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Specifying the New Default Property Value

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When Delphi stores a description of a form in a form file, it stores the values only of properties that differ from their defaults. Storing only the differing values keeps the form files small and makes loading the form faster. If you create a property or change the default value, it is a good idea to update the property declaration to include the new default. Form files, loading, and default values are explained in more detail in Making Components Available at Design Time.

To change the default value of a property, redeclare the property name, followed by the directive default and the new default value. You don't need to redeclare the entire property, just the name and the default value.

For the word-wrapping memo component, you redeclare the WordWrap property in the published part of the object declaration, with a default value of False:

type
  TWrapMemo = class(TMemo)
  .
  .
  .
  published
    property WordWrap default False;
  end;


//header file
class PACKAGE TYellowMemo : public TMemo
{
public:
    virtual __fastcall TYellowMemo(TComponent* Owner);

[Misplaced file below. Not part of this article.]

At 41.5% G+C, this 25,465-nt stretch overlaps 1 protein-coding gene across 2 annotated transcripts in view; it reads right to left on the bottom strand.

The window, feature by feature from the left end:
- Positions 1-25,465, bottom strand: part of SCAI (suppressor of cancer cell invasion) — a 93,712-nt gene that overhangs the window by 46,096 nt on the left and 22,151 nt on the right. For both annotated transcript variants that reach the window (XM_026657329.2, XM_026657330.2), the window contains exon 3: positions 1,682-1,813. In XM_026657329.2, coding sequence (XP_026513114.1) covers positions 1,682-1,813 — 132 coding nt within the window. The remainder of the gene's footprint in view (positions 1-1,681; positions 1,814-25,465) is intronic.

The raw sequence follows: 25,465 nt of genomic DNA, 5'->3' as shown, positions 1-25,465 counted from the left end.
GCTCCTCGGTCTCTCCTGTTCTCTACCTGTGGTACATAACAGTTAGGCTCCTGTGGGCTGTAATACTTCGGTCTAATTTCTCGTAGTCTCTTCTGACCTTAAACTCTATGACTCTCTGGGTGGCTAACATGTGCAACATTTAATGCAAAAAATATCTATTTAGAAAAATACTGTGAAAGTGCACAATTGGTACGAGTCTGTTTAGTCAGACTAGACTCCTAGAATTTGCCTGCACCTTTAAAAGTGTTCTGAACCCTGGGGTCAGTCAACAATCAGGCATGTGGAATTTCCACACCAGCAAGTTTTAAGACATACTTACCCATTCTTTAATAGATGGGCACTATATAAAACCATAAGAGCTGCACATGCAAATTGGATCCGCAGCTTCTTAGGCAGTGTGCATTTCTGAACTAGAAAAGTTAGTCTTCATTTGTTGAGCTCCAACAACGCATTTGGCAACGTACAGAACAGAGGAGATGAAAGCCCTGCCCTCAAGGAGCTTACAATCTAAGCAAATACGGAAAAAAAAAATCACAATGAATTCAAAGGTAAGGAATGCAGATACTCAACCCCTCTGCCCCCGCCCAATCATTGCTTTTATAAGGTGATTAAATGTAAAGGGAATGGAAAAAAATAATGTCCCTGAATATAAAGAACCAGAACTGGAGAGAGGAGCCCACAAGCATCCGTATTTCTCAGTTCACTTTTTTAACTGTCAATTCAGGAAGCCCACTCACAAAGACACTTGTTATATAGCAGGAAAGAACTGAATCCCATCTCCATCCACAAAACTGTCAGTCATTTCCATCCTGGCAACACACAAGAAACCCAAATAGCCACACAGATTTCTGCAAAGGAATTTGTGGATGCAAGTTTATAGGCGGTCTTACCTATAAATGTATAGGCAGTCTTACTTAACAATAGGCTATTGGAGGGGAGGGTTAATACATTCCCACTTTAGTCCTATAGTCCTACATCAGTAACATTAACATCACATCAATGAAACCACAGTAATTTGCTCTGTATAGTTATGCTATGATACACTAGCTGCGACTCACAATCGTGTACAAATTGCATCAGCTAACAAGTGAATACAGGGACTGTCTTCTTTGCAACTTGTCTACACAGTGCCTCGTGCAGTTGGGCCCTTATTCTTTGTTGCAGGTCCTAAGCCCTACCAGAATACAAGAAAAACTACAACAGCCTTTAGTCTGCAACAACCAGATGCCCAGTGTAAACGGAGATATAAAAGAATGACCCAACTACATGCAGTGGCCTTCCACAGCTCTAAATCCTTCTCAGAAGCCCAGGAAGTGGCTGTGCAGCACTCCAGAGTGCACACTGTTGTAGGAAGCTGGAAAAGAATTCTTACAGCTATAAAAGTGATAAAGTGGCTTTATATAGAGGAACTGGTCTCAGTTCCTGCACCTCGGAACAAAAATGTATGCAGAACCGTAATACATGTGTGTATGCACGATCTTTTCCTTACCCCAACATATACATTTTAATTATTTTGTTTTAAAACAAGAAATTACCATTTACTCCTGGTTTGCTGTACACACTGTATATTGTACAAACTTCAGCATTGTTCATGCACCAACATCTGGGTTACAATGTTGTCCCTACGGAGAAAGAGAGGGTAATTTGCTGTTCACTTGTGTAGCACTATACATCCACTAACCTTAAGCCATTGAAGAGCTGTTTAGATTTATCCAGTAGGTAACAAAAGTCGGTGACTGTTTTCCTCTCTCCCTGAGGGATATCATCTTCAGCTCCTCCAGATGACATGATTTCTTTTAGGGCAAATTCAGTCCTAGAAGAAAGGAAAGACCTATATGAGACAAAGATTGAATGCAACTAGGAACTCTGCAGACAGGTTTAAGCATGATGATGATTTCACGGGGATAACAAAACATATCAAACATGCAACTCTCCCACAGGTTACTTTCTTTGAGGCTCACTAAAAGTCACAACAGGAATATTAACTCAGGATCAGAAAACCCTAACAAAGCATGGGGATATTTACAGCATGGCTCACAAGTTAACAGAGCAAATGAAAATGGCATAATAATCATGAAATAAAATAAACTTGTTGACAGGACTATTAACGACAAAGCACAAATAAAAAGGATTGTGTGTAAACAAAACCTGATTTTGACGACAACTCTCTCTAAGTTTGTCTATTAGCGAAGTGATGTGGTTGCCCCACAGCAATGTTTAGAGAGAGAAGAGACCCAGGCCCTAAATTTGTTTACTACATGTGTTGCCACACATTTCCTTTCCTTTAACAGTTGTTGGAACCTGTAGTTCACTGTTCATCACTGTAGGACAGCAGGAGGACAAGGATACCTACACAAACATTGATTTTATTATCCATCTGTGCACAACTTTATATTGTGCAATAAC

__published:
    __property Color = {default=clYellow};
};


//implmentation file
__fastcall TYellowMemo::TYellowMemo(TComponent* AOwner) : TMemo(AOwner)
{
  Color = clYellow;
  WordWrap = false;
}


//header file with WordWrap as default value of false:
class PACKAGE TYellowMemo : public TMemo
{
public:
    virtual __fastcall TYellowMemo(TComponent* Owner);
__published:
    __property Color = {default=clYellow};
    __property WordWrap = {default=false};
};

Specifying the default property value does not affect the workings of the component. You must still initialize the value in the component's constructor. Redeclaring the default ensures that Delphi knows when to write WordWrap to the form file.

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